Titelaufnahme

Titel
Inequality in EU crisis countries : how effective were automatic stabilisers? / Tim Callan (ESRI, Trinity College Dublin and IZA), Karina Doorley (ESRI, Trinity College Dublin and IZA), Michael Savage (Bank of Ireland) ; IZA Institute of Labor Economics
VerfasserCallan, Tim ; Doorley, Karina ; Savage,Michael
KörperschaftForschungsinstitut zur Zukunft der Arbeit
ErschienenBonn, Germany : IZA Institute of Labor Economics, March 2018
Ausgabe
Elektronische Ressource
Umfang1 Online-Ressource (33 Seiten) : Diagramme
SerieDiscussion paper ; no. 11439
URNurn:nbn:de:hbz:5:2-154015 
Zugriffsbeschränkung
 Das Dokument ist öffentlich zugänglich im Rahmen des deutschen Urheberrechts.
Volltexte
Inequality in EU crisis countries [0.92 mb]
Links
Nachweis
Verfügbarkeit In meiner Bibliothek
Zusammenfassung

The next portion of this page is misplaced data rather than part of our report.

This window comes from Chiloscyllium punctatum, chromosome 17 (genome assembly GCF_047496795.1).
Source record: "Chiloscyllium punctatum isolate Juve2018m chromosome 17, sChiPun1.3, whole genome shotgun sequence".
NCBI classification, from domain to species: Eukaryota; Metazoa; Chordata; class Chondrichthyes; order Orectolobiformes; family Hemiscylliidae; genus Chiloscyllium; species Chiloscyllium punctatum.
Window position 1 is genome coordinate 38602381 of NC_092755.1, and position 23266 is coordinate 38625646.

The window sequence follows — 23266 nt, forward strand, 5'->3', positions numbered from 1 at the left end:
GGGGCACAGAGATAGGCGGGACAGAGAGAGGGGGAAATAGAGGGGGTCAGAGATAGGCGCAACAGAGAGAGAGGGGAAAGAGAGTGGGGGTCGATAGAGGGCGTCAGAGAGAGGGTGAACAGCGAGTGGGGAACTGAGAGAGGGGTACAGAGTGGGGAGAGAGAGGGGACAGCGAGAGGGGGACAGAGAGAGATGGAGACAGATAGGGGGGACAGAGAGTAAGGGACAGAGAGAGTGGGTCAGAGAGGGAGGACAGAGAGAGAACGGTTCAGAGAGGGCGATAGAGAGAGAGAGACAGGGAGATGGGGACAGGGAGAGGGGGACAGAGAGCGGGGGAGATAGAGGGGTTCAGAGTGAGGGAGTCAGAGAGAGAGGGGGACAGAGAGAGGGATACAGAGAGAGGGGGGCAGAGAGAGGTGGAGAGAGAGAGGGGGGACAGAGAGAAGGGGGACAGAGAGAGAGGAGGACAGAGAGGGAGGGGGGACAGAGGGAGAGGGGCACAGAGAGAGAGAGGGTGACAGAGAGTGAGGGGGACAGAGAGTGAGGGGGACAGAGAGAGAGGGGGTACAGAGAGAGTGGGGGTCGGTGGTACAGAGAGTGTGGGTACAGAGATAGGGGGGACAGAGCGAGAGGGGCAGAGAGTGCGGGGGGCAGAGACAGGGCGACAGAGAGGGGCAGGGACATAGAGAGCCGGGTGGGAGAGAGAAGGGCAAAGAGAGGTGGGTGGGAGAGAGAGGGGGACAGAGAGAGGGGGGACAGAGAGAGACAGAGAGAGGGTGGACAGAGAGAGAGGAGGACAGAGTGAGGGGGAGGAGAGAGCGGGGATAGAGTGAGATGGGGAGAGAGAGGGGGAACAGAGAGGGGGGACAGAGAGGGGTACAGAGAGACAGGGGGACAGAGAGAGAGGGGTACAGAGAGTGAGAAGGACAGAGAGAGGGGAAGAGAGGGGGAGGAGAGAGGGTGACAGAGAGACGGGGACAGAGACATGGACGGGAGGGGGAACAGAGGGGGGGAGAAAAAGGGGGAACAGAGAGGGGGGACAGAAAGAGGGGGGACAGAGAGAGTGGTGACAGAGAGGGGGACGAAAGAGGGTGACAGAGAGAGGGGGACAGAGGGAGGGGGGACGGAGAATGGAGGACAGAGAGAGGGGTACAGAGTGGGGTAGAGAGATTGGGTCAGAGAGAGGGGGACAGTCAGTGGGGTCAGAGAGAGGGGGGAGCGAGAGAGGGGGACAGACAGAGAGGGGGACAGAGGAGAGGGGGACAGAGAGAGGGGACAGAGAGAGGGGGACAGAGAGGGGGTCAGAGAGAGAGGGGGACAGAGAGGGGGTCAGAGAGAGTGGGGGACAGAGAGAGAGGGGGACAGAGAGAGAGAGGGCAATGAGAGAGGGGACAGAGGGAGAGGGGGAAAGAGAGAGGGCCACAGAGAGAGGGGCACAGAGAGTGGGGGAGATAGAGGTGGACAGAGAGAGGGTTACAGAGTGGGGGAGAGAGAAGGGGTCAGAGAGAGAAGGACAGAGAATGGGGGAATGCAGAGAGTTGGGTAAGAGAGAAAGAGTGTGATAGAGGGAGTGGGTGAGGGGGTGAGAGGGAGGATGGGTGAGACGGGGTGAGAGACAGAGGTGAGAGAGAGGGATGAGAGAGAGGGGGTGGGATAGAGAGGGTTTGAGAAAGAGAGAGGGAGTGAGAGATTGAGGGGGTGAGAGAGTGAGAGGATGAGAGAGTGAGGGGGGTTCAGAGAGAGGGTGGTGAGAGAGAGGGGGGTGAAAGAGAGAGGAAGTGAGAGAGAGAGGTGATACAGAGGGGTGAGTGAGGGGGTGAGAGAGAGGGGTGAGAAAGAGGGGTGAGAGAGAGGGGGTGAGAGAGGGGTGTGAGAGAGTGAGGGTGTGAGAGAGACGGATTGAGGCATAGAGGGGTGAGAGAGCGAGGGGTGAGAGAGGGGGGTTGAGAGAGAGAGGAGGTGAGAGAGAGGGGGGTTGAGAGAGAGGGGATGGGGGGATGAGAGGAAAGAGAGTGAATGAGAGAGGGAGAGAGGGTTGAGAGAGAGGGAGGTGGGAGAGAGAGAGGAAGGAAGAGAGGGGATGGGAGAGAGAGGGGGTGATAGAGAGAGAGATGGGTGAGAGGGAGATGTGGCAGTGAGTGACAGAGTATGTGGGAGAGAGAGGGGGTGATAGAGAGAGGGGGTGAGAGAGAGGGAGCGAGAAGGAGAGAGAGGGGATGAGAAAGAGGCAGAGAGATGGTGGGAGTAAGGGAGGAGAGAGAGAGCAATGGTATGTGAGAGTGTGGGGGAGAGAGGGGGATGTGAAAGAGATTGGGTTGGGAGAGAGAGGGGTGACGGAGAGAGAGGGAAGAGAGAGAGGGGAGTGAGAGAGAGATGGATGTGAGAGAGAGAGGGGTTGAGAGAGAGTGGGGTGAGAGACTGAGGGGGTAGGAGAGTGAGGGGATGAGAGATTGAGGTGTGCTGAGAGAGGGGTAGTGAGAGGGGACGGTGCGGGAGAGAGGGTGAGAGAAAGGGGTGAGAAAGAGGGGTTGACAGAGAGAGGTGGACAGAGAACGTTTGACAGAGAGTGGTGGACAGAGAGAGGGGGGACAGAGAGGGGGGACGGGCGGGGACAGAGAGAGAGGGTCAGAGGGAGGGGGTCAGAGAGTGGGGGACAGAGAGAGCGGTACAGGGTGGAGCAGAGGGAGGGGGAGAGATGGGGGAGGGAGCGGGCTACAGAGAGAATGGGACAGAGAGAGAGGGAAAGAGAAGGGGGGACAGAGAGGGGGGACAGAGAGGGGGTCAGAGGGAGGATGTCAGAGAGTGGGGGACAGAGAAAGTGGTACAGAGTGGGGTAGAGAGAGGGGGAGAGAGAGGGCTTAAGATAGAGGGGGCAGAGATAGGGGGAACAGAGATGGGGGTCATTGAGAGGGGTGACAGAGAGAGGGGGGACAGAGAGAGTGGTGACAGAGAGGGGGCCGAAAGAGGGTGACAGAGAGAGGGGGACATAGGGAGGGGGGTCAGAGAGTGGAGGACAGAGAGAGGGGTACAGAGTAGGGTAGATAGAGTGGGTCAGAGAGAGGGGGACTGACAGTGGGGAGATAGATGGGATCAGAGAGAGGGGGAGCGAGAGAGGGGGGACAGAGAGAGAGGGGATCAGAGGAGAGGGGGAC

The Great Recession and the widespread adoption of fiscal austerity policies have heightened concern about inequality and how well tax-benefit systems redistribute. We examine how the distribution of income in the EU countries which were hardest hit during the recession evolved over this time. Using and extending a recently developed framework (Savage et al., 2017), the overall change in income inequality is decomposed into parts attributable to the change in market income inequality, changes in discretionary tax-benefit policy and automatic stabilisation effects. We implement this approach using the microsimulation software, EUROMOD, linked to EU-SILC survey data. Automatic stabilisation effects, particularly through benefits, are found to play an important role in reducing inequality in all the crisis countries. Their role is less important if we focus on the working age population only, due to the relative importance of old-age benefits in southern European welfare systems. Discretionary policy changes also contributed to reductions in inequality, but to a much lesser extent.